Alwyn began life as a round cornered modular font with angular stems that I drew as part of a logo for a client. The logo called for a treatment that was mechanical and high-tech. The Foundry‘s Gridnik fitted the brief perfectly, but the logo design required a unique arrangement of combined glyphs. It was easier for me to draw the logo, but it was strongly influenced by Gridnik. When I decided to develop this logo into Alwyn I wanted a more formal feel while still capturing an industrial mood. When I returned to Alwyn I was looking at fonts like the font Fontsmith designed for Channel 4 in the UK, and other typefaces which seemed to appear at that time with the same square roundness.
At university I was always drawn to the clean geometric lines of fonts like Futura and ITC Bauhaus. At the time their circular bowls and straight ascenders seemed like a simple blueprint to construct modular letterforms, but I quickly realised it wouldn’t be that simple. Faricy was my personal take on this typographical archetype, although the original sketches were more like flattened versions of Mic 32. These preliminary doodles quickly developed into its present form.
What is the next typographic model you plan on tackling?
Revisiting old sketch books for this interview has revealed some forgotten ideas that look interesting – early attempts at script fonts. That could be the next typographic model I tackle.
You released no serif faces so far. Do you plan on trying your hand at them?
My fonts are normally directly related to or influenced by my current graphic design work, I think this is why I haven’t attempted a serif face. I am more drawn to designing sans serif fonts, but I’m sure I will make the effect to draw my own serif typeface at some point in the future.
Apart from the direct influences for the typefaces you mentioned, what/who are your main influences in graphic and/or type design? Why?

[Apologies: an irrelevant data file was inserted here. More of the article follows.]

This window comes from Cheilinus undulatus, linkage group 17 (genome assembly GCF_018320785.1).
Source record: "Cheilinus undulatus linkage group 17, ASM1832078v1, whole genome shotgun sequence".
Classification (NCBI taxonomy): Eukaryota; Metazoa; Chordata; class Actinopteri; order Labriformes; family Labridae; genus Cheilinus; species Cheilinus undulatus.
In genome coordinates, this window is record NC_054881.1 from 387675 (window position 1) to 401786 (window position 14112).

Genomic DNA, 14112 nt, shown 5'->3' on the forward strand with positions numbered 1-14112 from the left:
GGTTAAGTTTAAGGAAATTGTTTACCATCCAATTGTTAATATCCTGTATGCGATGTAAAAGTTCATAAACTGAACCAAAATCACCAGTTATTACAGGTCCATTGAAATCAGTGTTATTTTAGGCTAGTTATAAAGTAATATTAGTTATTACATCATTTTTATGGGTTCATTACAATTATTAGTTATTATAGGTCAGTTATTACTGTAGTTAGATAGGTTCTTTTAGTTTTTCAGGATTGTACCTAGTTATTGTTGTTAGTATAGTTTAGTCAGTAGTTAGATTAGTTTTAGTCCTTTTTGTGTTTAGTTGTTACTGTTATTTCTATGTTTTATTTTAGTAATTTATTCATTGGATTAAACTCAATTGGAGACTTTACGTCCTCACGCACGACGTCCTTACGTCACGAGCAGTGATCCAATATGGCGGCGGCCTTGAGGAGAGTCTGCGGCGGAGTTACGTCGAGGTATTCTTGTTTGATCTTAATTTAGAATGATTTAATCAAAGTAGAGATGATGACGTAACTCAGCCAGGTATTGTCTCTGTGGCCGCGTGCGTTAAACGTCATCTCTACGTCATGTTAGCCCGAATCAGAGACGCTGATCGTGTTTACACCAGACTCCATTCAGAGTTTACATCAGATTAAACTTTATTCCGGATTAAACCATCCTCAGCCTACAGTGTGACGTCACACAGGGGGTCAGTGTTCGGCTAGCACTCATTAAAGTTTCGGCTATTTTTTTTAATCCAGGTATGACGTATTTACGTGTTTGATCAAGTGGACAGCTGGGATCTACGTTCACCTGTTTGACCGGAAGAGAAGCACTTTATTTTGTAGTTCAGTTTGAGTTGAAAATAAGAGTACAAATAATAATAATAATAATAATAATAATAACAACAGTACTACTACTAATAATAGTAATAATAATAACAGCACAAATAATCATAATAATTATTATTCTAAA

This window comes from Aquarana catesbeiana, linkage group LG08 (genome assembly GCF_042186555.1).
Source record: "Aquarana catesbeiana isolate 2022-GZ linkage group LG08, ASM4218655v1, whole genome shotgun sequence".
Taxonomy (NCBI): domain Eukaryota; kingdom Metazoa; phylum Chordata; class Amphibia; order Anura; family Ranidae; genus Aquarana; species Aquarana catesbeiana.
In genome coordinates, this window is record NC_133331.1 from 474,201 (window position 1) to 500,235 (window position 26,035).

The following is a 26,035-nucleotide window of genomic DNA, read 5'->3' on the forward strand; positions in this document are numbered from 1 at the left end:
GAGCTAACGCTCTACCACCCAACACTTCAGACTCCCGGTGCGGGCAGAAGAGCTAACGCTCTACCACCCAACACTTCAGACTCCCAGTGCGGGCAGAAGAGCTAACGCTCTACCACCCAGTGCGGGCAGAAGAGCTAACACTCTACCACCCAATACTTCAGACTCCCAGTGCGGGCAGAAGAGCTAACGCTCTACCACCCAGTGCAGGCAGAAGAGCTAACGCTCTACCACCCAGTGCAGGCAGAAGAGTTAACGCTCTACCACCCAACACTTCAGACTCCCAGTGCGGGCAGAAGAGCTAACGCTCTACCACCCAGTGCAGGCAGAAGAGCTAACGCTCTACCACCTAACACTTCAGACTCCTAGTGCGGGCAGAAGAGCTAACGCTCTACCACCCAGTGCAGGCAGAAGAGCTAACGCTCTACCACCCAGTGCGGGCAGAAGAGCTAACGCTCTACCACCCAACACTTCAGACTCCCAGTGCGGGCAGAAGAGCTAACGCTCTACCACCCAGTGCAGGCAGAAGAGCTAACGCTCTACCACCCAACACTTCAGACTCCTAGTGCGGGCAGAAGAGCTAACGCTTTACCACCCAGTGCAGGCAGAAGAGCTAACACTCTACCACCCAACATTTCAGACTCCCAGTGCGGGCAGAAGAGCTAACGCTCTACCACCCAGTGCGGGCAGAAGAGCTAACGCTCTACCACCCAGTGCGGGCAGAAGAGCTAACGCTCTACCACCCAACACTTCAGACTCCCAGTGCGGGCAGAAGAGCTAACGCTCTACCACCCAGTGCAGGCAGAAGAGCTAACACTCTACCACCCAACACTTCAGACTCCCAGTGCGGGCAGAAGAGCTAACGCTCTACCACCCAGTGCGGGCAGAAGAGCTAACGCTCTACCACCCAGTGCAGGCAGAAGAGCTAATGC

Influences in my graphic/type design can be wide and varied depending largely on the clients needs and the audience. I think there is a common thread through my influences that was established when I first became interested in graphic design. At the time, I was inspired by designers like Peter Saville and Mark Farrow. Saville’s record covers for Joy Division, and later New Order, were my introduction to a modernist approach to graphic design with clean sophisticated typography. Later influences include designers like Paul Elliman and Graphic Thought Facility, whose work was more ideas led, and the intended function of the design was just as important as its visual appeal.
I’m continually influenced by new things, from shopping lists that people leave in shops to new buildings. I think the factors that encompass them all is subtle approach to design, where form follows function.
You said you’re “primarily a graphic designer who spends a lot of time designing fonts”. How important and pervasive is graphic and type design in your life?
I don’t think graphic/type design is the sort of profession you can stop thinking about when you stop work. Whether I’m consciously thinking about it or not, I will always notice type and design. It can be annoying when I’m watching a movie and I’m more concerned with the kerning of the titles than the actual plot. If I’m not working, I am more than likely thinking about type or something design related. When I’m not working, and trying not to think about type or design, I cycle a lot, but that’s more to stop me going mad.